Taken together, all the values raise the same metaphysical question: from whence do they come? In rejecting any theological metaphysics, most philosophers assert one or another version of human invention of values. Phenomenally, they are entirely subjective although it might turn out, as we share much of our phenomenology, that they come out roughly the same in most persons. Their subjectivity is under normal circumstances constrained to a range. Your notion beauty might be different than mine, but it is rare that I would find beautiful what you find repulsively ugly. Truth we normally take to be somewhat more objective, less tolerant of subjective interpretation, while our sense of goodness falls somewhere in between beauty and truth. This view seems to explain how it is that while most persons seem to have some shared sense of values, many do not. Not only are there persons who perceive values in almost exclusive terms, there are those who do not appear to respond to them at all.

Importantly however, as much as philosophers have tried to ground “objectivity of value” on our shared biological experience, such grounding offers no reason why any one individual should pay attention to values. If on the whole the universe is purposeless, its only purpose being our purposes, who is to say that your purpose, to love others, is any more right than my purpose, to make all people my slaves? You might argue that more people will come our happier given your purpose. I might even concede your point but note that if values are invented by us, in the end, the happiness of the many is not any more intrinsically valuable than the satisfaction I derive from being slave-master of all. As concerns the purposeless universe, from my viewpoint, neither outcome is intrinsically to be preferred. If values are metaphysically subjective, the happiness of others can be justifiably irrelevant to me.

As already noted, in the theistic view values are not invented they are detected. They are extrinsic to us, a signal as it were from God, detected by human (and not animal) minds. Now as it might happen, minds are not equally sensitive to this signal, sometimes altogether, and sometimes separately. This explains some of the variation we have as concerns them, but more importantly, however well we perceive them, we are free to ignore them and this explains the rest. Of course our detection capability is imperfect as is our capacity to effect what we detect on the universal canvas. Importantly, value’s metaphysical objectivity provides the reason why any given individual should pay attention. Your purpose to love is in alignment with God’s will, while my purpose, to make slaves of all, is antithetical to it! “Knowing the end from the beginning”, God’s will must eventually come to pass. Your free will choices are dedicated to assisting in the bringing about of that end, precisely the use God (apparently) foresees will result in the best possible universe! My will, by contrast cannot possibly contribute to that inevitable outcome. It must be, that while I might appear to gain something for a time, that which is gained has no intrinsic value. It incorporates nothing of truth, beauty, or goodness. This has consequences not only for others made miserable, but for me. I will deal with some of these issues in a future essay.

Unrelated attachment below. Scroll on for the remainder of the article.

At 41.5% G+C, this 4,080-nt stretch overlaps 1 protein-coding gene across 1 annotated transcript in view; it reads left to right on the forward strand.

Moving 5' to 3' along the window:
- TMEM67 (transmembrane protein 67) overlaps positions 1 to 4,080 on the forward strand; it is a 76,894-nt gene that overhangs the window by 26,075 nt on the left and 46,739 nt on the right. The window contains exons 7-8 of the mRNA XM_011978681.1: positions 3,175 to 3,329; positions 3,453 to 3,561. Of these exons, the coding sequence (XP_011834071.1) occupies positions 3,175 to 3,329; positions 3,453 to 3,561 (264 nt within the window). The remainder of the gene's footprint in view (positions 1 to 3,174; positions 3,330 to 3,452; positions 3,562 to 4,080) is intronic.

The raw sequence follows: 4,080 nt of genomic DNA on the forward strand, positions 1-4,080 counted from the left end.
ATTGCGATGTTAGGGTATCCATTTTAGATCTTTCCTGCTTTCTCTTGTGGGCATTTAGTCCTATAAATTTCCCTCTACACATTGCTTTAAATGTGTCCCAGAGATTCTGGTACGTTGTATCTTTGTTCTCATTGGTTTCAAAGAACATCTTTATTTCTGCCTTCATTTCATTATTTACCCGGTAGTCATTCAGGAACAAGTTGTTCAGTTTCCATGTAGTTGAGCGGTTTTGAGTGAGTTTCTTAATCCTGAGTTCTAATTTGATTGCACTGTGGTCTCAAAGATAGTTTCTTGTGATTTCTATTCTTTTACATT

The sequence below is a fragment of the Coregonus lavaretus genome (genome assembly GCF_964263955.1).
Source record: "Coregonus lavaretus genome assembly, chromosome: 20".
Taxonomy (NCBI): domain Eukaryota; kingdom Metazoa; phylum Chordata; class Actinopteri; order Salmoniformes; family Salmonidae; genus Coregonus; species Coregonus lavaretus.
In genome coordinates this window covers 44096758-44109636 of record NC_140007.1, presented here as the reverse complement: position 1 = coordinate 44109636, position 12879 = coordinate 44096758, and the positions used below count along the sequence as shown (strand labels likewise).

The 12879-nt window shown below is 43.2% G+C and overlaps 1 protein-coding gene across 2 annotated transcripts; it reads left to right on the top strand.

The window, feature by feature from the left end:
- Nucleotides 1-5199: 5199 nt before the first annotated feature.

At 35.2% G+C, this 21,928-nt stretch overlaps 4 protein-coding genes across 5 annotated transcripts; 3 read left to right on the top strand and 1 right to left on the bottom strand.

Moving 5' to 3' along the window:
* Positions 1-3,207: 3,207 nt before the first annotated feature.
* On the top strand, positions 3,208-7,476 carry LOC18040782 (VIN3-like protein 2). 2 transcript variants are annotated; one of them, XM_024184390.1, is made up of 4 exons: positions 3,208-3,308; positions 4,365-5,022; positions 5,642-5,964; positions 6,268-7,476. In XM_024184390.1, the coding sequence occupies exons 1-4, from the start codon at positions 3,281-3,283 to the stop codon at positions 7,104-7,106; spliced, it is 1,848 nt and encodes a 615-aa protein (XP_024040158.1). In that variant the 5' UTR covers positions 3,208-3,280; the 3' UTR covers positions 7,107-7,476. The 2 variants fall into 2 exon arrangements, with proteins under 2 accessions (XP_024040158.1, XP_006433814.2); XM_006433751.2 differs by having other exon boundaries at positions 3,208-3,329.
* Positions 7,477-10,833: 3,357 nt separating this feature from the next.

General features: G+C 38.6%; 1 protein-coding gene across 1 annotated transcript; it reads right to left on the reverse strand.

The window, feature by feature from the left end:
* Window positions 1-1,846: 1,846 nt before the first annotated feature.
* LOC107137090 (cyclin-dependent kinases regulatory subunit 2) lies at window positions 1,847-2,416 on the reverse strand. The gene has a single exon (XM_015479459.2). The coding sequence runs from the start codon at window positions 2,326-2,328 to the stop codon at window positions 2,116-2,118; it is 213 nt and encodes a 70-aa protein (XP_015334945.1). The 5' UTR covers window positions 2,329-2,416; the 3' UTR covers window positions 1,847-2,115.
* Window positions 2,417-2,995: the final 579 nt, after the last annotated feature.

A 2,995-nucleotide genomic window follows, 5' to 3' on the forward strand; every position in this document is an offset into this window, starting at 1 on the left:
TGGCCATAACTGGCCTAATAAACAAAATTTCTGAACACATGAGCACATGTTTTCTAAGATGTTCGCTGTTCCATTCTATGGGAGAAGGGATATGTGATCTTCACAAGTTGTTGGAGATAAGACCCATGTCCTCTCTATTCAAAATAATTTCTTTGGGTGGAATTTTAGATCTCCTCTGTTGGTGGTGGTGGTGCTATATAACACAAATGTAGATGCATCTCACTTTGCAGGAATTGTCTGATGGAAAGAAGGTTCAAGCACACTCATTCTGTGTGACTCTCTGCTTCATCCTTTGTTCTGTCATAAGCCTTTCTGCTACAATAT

There is another important property of our relation with values. Our value-entangled free will choices are the only choices about which we are absolutely free. As such, they are the crucial link in the chain of process that (apparently) brings God’s will into the world; evolving purposeless mechanism into the best possible universe. All our other non-value related choices, while yet free, are hemmed in, constrained by what we can do physically with our tools. Only as concerns value-laden choices are we free in an unconstrained sense. It is with respect to this freedom that we become agents of the connection between God’s will and the physical universe. True our capacity to instantiate value in the physical is limited by all the constraints that limit our other choices. We can act only with our bodies and the tools created with them. But the choice to attempt that instantiation (or to refuse to do so), however imperfectly, is radically open.

The best possible universe not only requires freedom, it requires radical freedom. Given that we are otherwise constrained to the physical, it is only with respect to value-entanglement that we are radically free. It isn’t merely through choice that we incorporate God’s will into the world, it is specifically through choosing to instantiate the values! The values are the link that connects God’s will and purposeless mechanism with human freedom. It is by following their compass that human choices remake the world over into God’s image of what must be the best possible world.